Effects of Alcohol on Your Body
Short-Term Effects of Alcohol on the Body
Although a person may not be abusing alcohol regularly, they can still experience its short-term effects on the mind and body. The liver can metabolize about one standard drink of alcohol per hour.3 However, this can vary depending on a number of factors, including the individual’s age, weight, liver function, and gender.9 Typically, consuming more than one beverage per hour can lead to intoxication, raising an individual’s blood alcohol content (BAC) with each drink.3
The effects of alcohol can range from mild, such as skin flushing, to more severe symptoms such as passing out or vomiting.
Long-Term Effects Of Alcohol on the Body
Drinking too much over time can cause chronic physical and mental health issues. Heavy drinking can cause or contribute to liver damage, cardiovascular disease, and multiple types of cancer.5,7,13
What is Binge Drinking?
Binge drinking is a dangerous practice that can cause physical harm. The National Institute on Alcohol Abuse and Alcoholism (NIAAA) classifies binge drinking as a drinking pattern that leads to a blood alcohol concentration (BAC) level of 0.08 g/dL and above.6 For adult women, that’s typically around 4 drinks (5 for adult men) within a couple of hours of each other.6
Binge drinking can lead to alcohol poisoning. Alcohol poisoning occurs when the body has consumed more alcohol in a short period of time than it can process. The toxic effects of alcohol overwhelm the body and can lead to impairment and some even more serious medical side effects, including death in severe cases.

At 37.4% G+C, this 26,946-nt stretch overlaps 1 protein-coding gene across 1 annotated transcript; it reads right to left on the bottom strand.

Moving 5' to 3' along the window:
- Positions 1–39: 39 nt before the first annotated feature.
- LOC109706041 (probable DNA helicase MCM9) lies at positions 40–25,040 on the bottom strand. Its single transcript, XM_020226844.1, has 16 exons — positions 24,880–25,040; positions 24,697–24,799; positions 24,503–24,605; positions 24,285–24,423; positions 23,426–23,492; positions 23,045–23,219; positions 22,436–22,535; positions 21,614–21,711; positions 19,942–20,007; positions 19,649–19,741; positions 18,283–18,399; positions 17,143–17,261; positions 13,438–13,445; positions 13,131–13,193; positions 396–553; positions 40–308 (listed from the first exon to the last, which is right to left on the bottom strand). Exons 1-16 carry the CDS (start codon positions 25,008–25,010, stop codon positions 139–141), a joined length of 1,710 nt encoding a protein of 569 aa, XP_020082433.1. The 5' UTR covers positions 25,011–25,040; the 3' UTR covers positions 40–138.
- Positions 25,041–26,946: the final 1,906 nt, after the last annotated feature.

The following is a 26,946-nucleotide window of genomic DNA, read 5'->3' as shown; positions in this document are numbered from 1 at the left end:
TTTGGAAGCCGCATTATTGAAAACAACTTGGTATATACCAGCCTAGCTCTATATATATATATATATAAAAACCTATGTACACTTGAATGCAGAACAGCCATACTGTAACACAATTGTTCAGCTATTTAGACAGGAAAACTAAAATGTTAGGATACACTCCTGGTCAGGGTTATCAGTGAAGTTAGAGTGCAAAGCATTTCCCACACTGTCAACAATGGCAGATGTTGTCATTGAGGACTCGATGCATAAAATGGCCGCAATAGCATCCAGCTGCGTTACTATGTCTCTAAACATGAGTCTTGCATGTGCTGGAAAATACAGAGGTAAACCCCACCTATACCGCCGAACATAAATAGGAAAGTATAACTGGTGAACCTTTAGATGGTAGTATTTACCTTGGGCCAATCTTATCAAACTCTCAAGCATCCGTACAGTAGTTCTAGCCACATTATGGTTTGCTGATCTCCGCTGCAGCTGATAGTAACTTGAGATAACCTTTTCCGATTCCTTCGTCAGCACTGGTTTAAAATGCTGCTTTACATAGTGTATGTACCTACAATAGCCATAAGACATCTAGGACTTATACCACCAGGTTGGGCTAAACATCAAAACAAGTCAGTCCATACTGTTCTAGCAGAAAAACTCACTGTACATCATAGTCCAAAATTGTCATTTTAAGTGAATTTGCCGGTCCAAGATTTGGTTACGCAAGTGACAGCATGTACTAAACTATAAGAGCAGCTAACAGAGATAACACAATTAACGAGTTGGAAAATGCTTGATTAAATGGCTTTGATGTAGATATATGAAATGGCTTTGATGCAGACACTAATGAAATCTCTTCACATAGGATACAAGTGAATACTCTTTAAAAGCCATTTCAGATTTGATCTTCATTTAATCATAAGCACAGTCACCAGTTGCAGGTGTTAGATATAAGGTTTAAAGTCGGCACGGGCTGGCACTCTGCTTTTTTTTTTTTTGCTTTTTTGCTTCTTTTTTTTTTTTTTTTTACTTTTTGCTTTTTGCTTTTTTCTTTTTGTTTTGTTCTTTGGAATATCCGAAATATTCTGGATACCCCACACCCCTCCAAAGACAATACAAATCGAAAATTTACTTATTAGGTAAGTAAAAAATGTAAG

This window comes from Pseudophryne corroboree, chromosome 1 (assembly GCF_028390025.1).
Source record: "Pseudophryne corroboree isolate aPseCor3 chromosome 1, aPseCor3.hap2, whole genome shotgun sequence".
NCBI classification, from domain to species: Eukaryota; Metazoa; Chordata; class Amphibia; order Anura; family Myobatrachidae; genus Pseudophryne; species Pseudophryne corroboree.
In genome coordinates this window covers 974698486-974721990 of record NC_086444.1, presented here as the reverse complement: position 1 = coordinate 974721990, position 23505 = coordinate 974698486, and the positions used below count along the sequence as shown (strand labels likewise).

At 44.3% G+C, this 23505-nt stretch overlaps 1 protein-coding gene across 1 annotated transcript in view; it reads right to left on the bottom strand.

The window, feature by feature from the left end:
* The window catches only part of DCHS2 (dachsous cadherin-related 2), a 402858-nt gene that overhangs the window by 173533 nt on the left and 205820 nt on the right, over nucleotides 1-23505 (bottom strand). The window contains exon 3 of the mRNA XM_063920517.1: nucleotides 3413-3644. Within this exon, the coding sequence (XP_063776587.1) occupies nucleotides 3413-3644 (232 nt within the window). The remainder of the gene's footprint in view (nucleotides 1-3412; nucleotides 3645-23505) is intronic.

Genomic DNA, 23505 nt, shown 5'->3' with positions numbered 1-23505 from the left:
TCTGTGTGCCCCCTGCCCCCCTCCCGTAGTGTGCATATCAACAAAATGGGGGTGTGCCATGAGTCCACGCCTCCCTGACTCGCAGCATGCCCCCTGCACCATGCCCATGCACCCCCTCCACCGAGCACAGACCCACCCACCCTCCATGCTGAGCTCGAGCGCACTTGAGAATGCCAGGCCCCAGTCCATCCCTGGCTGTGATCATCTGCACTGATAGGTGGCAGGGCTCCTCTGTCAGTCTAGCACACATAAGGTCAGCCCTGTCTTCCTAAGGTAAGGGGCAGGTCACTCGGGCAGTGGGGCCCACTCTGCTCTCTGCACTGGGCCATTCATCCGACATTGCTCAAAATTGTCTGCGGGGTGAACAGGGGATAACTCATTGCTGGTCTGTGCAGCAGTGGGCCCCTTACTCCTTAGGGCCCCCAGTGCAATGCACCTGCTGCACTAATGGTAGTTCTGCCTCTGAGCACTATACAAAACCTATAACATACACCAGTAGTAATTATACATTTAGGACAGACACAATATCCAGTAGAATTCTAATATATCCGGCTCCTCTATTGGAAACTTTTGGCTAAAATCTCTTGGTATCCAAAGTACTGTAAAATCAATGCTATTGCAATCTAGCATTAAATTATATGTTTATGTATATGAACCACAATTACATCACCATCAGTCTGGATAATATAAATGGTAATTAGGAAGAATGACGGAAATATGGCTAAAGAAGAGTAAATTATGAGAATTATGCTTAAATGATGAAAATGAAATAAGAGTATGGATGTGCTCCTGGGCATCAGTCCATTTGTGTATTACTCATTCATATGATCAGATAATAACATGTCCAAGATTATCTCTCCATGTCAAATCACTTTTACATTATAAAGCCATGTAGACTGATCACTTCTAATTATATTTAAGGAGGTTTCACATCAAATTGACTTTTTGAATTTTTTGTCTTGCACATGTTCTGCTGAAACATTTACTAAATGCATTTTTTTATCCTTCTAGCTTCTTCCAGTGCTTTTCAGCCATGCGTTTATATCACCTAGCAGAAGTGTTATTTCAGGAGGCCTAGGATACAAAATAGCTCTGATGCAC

It is extremely important to call 911 if you feel a person is experiencing alcohol poisoning. Alcohol poisoning can cause permanent brain damage and even death. A person’s BAC can keep rising after they stop drinking and even after they pass out.18
Effects of Alcoholism on the Body
Alcoholism and chronic heavy drinking are associated with many serious health problems.5
Psychological Effects of Alcohol
When it comes to the brain, alcohol acts as a depressant to the CNS. However, it can have inconsistent effects, exciting users under some conditions and sedating users under other conditions. Excitement, typically at lower doses, may be due to alcohol suppressing the inhibitory parts of the brain.
Alcohol use disorder is also linked to several mental illnesses.
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Finding Treatment for Alcohol Addiction
Alcohol use disorders occur on a spectrum, and each person is unique. If you or someone you know is ready to discuss treatment, our admissions navigators are available 24/7 to speak with you today at . The type of treatment that will be most suitable for you will likely be influenced by your alcohol history, other substance use history, previous attempts at treatment, any co-occurring medical and/or mental health conditions, and your current situation.
As the leader in addiction treatment American Addiction Centers specializes in helping people recover from alcohol addiction. If you are looking for more information about alcohol addiction, find some useful information for those seeking guidance; or you can learn more about insurance coverage and instantly verify insurance with an AAC facility.